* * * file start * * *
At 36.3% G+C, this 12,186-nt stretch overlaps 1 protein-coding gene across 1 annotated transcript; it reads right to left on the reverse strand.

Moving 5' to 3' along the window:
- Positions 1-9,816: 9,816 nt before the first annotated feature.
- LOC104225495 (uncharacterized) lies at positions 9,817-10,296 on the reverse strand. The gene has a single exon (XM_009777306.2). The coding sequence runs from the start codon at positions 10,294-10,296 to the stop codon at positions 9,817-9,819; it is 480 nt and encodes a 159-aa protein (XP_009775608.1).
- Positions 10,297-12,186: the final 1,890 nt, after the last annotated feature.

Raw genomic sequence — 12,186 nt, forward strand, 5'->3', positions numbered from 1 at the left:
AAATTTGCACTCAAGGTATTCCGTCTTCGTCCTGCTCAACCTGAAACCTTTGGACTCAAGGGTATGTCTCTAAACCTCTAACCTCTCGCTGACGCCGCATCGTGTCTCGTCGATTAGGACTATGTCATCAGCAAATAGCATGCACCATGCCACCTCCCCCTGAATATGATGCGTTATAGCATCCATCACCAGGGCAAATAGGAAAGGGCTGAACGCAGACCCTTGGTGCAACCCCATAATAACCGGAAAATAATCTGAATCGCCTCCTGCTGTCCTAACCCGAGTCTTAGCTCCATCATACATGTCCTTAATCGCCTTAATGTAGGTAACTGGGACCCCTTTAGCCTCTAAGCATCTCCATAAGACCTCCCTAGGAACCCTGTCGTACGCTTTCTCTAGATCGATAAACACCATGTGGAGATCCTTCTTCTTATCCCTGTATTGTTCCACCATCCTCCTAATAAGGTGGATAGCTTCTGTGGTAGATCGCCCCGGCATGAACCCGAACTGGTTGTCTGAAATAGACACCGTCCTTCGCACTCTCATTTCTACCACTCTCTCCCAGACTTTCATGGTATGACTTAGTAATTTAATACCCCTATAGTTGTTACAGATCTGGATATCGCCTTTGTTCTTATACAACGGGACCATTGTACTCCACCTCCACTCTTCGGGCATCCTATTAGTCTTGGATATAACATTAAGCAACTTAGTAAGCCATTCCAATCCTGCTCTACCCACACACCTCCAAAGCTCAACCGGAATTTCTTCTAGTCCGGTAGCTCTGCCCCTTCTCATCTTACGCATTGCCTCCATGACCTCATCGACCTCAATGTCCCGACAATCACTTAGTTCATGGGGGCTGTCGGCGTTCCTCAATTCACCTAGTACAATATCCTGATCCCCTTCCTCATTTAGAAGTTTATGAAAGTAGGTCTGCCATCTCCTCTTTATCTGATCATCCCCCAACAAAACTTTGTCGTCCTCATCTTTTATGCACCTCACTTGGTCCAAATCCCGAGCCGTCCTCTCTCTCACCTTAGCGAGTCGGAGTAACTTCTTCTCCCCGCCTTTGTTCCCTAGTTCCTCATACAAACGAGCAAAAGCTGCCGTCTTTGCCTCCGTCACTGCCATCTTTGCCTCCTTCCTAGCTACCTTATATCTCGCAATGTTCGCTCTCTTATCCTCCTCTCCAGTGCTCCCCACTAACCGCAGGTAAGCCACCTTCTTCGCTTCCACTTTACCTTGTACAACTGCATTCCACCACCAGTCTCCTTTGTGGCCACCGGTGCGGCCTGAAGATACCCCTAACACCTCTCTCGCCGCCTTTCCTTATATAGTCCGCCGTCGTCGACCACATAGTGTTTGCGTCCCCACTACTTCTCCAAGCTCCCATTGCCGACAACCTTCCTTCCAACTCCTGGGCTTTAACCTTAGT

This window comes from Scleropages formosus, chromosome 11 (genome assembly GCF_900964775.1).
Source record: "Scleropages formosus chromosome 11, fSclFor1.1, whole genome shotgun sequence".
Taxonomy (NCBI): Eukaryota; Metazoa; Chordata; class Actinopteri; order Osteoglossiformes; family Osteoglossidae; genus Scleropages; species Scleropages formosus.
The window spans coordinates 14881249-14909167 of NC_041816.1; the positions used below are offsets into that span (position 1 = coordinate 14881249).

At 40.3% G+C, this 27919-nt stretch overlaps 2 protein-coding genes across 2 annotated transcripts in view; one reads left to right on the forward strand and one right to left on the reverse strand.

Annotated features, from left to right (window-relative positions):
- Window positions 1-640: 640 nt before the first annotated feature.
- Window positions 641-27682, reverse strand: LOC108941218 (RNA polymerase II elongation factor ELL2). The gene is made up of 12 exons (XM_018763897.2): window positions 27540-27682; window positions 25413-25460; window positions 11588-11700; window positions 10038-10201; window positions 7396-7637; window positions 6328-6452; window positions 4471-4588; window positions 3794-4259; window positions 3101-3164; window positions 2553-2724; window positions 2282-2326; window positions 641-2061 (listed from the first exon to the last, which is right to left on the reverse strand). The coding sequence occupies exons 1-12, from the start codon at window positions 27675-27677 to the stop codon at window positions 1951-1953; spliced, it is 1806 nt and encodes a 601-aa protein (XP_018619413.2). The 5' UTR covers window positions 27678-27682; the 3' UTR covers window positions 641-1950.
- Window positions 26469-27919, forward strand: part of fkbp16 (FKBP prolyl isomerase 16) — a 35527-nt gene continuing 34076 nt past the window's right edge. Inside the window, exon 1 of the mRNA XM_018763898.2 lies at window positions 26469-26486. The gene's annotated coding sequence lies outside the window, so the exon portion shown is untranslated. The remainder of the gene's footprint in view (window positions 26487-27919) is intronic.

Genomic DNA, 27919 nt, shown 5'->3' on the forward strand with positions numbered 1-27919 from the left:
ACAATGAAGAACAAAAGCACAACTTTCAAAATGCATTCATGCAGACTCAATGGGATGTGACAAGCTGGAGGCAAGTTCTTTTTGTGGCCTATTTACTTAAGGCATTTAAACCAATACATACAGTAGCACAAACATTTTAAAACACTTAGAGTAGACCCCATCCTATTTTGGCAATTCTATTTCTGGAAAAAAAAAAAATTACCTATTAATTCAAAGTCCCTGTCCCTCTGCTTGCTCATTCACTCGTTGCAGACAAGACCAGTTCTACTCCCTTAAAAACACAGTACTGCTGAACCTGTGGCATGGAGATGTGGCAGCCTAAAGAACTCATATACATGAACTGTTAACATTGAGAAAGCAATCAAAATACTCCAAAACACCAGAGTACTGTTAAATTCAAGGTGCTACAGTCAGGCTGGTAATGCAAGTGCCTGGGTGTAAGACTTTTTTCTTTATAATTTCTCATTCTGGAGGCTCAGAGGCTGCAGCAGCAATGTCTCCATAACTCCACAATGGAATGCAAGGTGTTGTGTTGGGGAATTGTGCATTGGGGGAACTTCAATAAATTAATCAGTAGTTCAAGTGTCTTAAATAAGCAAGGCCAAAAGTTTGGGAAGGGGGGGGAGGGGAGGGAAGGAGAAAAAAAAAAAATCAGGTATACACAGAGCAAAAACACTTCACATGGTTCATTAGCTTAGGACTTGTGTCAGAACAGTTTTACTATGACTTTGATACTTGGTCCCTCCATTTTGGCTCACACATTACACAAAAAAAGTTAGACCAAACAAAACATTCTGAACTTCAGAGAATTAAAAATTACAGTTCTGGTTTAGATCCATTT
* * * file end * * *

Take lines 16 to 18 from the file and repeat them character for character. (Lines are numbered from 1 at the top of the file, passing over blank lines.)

- Window positions 26469-27919, forward strand: part of fkbp16 (FKBP prolyl isomerase 16) — a 35527-nt gene continuing 34076 nt past the window's right edge. Inside the window, exon 1 of the mRNA XM_018763898.2 lies at window positions 26469-26486. The gene's annotated coding sequence lies outside the window, so the exon portion shown is untranslated. The remainder of the gene's footprint in view (window positions 26487-27919) is intronic.

Genomic DNA, 27919 nt, shown 5'->3' on the forward strand with positions numbered 1-27919 from the left:
ACAATGAAGAACAAAAGCACAACTTTCAAAATGCATTCATGCAGACTCAATGGGATGTGACAAGCTGGAGGCAAGTTCTTTTTGTGGCCTATTTACTTAAGGCATTTAAACCAATACATACAGTAGCACAAACATTTTAAAACACTTAGAGTAGACCCCATCCTATTTTGGCAATTCTATTTCTGGAAAAAAAAAAAATTACCTATTAATTCAAAGTCCCTGTCCCTCTGCTTGCTCATTCACTCGTTGCAGACAAGACCAGTTCTACTCCCTTAAAAACACAGTACTGCTGAACCTGTGGCATGGAGATGTGGCAGCCTAAAGAACTCATATACATGAACTGTTAACATTGAGAAAGCAATCAAAATACTCCAAAACACCAGAGTACTGTTAAATTCAAGGTGCTACAGTCAGGCTGGTAATGCAAGTGCCTGGGTGTAAGACTTTTTTCTTTATAATTTCTCATTCTGGAGGCTCAGAGGCTGCAGCAGCAATGTCTCCATAACTCCACAATGGAATGCAAGGTGTTGTGTTGGGGAATTGTGCATTGGGGGAACTTCAATAAATTAATCAGTAGTTCAAGTGTCTTAAATAAGCAAGGCCAAAAGTTTGGGAAGGGGGGGGAGGGGAGGGAAGGAGAAAAAAAAAAAATCAGGTATACACAGAGCAAAAACACTTCACATGGTTCATTAGCTTAGGACTTGTGTCAGAACAGTTTTACTATGACTTTGATACTTGGTCCCTCCATTTTGGCTCACACATTACACAAAAAAAGTTAGACCAAACAAAACATTCTGAACTTCAGAGAATTAAAAATTACAGTTCTGGTTTAGATCCATTT